As a church with a variety of expressions of worship, I’ve often hear people state that ‘theirs is the right way to worship.’ Is there a right way of worship? Is it with drums and guitars or with organ? Is it without music or without sermon? Is the right way in a building or outside in nature?
Many debates center on these, among many other, questions. And people have great passion about why they think their expression of worship is the right, or true, way of worship. Since the one they like is suiting their needs, it must be right for all people. Yet the prescribed idea of worship isn’t bounded by our styles. Simply put, all of our expressions of worship in 2019 would be quite odd for the early church! They hadn’t learned Amazing Grace, heard a pipe organ, jammed with a guitar, gathered in a sanctuary, or even read the New Testament! They simply shared life, prayed, ate and dwelled in gratitude (Acts 2)!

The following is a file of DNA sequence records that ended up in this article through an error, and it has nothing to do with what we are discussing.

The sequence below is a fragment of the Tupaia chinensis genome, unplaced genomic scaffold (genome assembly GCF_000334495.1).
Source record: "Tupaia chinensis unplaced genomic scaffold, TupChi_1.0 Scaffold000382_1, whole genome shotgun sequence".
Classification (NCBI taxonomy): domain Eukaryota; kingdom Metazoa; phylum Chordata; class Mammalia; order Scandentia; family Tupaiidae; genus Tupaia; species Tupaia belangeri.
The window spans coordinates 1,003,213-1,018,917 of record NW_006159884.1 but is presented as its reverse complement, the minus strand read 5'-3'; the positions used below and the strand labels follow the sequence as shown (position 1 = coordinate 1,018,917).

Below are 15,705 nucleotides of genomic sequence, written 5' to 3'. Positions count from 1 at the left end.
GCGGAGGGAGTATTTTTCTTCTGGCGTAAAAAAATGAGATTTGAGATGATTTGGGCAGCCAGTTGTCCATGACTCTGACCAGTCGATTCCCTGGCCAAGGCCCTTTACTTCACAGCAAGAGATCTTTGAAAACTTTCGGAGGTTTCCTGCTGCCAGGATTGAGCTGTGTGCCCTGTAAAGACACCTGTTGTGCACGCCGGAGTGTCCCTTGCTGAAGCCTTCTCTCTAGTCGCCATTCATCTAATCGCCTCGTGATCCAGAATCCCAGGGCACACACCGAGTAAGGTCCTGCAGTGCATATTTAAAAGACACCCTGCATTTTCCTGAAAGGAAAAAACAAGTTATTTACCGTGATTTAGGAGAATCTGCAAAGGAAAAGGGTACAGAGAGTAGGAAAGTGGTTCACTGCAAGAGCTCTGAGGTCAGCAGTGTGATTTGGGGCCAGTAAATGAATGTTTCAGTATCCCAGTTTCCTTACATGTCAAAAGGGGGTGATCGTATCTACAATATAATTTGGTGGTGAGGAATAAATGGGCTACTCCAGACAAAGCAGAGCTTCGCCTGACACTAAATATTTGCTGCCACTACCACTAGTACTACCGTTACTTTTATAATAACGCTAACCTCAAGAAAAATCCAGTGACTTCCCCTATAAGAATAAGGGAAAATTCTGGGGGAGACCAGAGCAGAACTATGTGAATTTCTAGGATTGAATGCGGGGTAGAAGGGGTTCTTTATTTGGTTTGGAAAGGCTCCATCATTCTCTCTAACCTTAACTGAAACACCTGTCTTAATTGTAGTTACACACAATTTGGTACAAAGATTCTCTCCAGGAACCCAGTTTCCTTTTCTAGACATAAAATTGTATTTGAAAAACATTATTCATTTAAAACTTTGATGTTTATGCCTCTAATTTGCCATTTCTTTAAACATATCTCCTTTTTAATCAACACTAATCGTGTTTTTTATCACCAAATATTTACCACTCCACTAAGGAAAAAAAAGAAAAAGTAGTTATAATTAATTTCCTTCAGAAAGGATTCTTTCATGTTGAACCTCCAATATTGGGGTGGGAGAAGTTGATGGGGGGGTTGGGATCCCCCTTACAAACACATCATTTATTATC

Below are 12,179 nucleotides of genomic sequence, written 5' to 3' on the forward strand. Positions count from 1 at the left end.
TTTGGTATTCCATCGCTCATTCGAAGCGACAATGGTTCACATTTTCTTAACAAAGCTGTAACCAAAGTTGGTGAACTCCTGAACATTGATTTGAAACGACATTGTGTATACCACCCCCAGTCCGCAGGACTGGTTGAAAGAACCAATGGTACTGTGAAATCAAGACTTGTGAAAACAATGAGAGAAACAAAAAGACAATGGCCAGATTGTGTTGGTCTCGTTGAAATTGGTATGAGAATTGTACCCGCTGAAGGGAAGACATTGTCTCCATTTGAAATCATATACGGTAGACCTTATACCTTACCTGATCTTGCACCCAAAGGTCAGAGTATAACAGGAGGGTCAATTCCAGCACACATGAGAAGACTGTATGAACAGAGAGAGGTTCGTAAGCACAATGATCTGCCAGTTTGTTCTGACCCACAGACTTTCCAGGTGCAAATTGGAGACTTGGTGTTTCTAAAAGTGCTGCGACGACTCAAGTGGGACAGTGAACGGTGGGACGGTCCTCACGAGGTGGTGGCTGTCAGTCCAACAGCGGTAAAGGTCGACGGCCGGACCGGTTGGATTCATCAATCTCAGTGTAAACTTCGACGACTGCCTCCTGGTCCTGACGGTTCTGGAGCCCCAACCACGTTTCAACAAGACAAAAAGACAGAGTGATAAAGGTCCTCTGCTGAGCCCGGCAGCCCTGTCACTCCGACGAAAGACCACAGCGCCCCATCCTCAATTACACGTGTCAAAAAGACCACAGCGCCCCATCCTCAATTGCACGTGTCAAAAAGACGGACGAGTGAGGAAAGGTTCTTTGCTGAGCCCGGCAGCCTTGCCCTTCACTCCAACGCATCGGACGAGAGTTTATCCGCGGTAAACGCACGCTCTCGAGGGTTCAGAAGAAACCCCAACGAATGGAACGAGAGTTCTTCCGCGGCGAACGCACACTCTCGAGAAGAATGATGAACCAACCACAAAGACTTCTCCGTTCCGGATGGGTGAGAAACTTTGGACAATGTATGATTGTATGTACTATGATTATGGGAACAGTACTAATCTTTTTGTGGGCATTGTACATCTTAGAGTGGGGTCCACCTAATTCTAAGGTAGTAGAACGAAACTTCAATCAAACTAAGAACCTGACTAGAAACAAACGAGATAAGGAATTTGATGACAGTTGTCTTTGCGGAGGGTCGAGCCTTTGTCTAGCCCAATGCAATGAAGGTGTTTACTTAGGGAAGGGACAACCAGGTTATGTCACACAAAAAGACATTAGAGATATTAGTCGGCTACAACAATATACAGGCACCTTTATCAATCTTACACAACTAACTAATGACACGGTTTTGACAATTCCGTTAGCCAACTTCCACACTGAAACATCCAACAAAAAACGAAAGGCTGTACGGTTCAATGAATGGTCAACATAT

My point is this, styles are always changing. As culture shifts, we seek fresh ways to express our thanks and love of God. We gather to find language to attach to our experience and to experience something that leads us into the depth of the holy now. Adaption in worship isn’t irreverent; rather, it is faithfully seeking sacred space for the Spirit to enliven the gathered community!
Whenever we settle on the petty debates of whose church, worship style or even faith tradition is the right one, we cease being reverent and instead take up the cause of how ‘I’m better/more faithful/true than you.” Simply, this is the ego (both individual and corporate) leading us. And as we have heard, ego stands for “Edging God Out.” We gather to offer space for reverence to rise, for worship to touch our souls and to be inspired to be present to God and our world!